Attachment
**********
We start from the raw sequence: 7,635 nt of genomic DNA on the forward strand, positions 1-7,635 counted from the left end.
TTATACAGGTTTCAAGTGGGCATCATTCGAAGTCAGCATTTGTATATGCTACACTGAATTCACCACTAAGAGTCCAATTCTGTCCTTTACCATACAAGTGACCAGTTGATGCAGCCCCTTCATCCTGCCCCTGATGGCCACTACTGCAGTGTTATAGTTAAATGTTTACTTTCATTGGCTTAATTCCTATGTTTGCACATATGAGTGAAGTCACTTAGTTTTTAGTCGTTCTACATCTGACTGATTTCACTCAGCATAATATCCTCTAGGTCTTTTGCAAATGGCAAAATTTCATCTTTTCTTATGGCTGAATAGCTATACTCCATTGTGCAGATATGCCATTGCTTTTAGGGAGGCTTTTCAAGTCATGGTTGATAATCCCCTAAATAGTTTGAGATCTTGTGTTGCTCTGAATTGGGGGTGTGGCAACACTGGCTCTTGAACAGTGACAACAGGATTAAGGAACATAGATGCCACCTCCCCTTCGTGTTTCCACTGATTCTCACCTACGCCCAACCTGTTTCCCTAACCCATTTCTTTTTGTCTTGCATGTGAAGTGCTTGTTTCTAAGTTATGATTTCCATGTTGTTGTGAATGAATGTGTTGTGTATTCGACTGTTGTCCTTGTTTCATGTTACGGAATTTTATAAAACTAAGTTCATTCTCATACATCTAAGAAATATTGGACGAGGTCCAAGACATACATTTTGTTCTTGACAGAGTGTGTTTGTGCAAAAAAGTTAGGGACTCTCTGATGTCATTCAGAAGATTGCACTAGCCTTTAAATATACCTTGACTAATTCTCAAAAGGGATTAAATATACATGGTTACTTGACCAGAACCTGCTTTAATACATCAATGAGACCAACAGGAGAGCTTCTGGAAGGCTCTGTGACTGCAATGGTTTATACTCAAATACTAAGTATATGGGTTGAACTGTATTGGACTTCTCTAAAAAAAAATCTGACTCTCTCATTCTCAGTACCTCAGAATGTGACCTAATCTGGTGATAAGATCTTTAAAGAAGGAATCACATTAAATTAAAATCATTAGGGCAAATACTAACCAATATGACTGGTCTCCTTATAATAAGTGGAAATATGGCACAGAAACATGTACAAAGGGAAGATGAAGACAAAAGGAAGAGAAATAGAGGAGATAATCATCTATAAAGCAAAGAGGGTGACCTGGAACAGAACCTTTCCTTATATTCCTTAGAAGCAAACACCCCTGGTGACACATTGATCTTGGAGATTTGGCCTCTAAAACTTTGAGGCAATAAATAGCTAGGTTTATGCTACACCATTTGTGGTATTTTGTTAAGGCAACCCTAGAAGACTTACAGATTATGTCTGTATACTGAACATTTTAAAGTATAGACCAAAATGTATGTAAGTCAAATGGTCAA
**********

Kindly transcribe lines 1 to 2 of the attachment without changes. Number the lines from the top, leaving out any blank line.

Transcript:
We start from the raw sequence: 7,635 nt of genomic DNA on the forward strand, positions 1-7,635 counted from the left end.
TTATACAGGTTTCAAGTGGGCATCATTCGAAGTCAGCATTTGTATATGCTACACTGAATTCACCACTAAGAGTCCAATTCTGTCCTTTACCATACAAGTGACCAGTTGATGCAGCCCCTTCATCCTGCCCCTGATGGCCACTACTGCAGTGTTATAGTTAAATGTTTACTTTCATTGGCTTAATTCCTATGTTTGCACATATGAGTGAAGTCACTTAGTTTTTAGTCGTTCTACATCTGACTGATTTCACTCAGCATAATATCCTCTAGGTCTTTTGCAAATGGCAAAATTTCATCTTTTCTTATGGCTGAATAGCTATACTCCATTGTGCAGATATGCCATTGCTTTTAGGGAGGCTTTTCAAGTCATGGTTGATAATCCCCTAAATAGTTTGAGATCTTGTGTTGCTCTGAATTGGGGGTGTGGCAACACTGGCTCTTGAACAGTGACAACAGGATTAAGGAACATAGATGCCACCTCCCCTTCGTGTTTCCACTGATTCTCACCTACGCCCAACCTGTTTCCCTAACCCATTTCTTTTTGTCTTGCATGTGAAGTGCTTGTTTCTAAGTTATGATTTCCATGTTGTTGTGAATGAATGTGTTGTGTATTCGACTGTTGTCCTTGTTTCATGTTACGGAATTTTATAAAACTAAGTTCATTCTCATACATCTAAGAAATATTGGACGAGGTCCAAGACATACATTTTGTTCTTGACAGAGTGTGTTTGTGCAAAAAAGTTAGGGACTCTCTGATGTCATTCAGAAGATTGCACTAGCCTTTAAATATACCTTGACTAATTCTCAAAAGGGATTAAATATACATGGTTACTTGACCAGAACCTGCTTTAATACATCAATGAGACCAACAGGAGAGCTTCTGGAAGGCTCTGTGACTGCAATGGTTTATACTCAAATACTAAGTATATGGGTTGAACTGTATTGGACTTCTCTAAAAAAAAATCTGACTCTCTCATTCTCAGTACCTCAGAATGTGACCTAATCTGGTGATAAGATCTTTAAAGAAGGAATCACATTAAATTAAAATCATTAGGGCAAATACTAACCAATATGACTGGTCTCCTTATAATAAGTGGAAATATGGCACAGAAACATGTACAAAGGGAAGATGAAGACAAAAGGAAGAGAAATAGAGGAGATAATCATCTATAAAGCAAAGAGGGTGACCTGGAACAGAACCTTTCCTTATATTCCTTAGAAGCAAACACCCCTGGTGACACATTGATCTTGGAGATTTGGCCTCTAAAACTTTGAGGCAATAAATAGCTAGGTTTATGCTACACCATTTGTGGTATTTTGTTAAGGCAACCCTAGAAGACTTACAGATTATGTCTGTATACTGAACATTTTAAAGTATAGACCAAAATGTATGTAAGTCAAATGGTCAA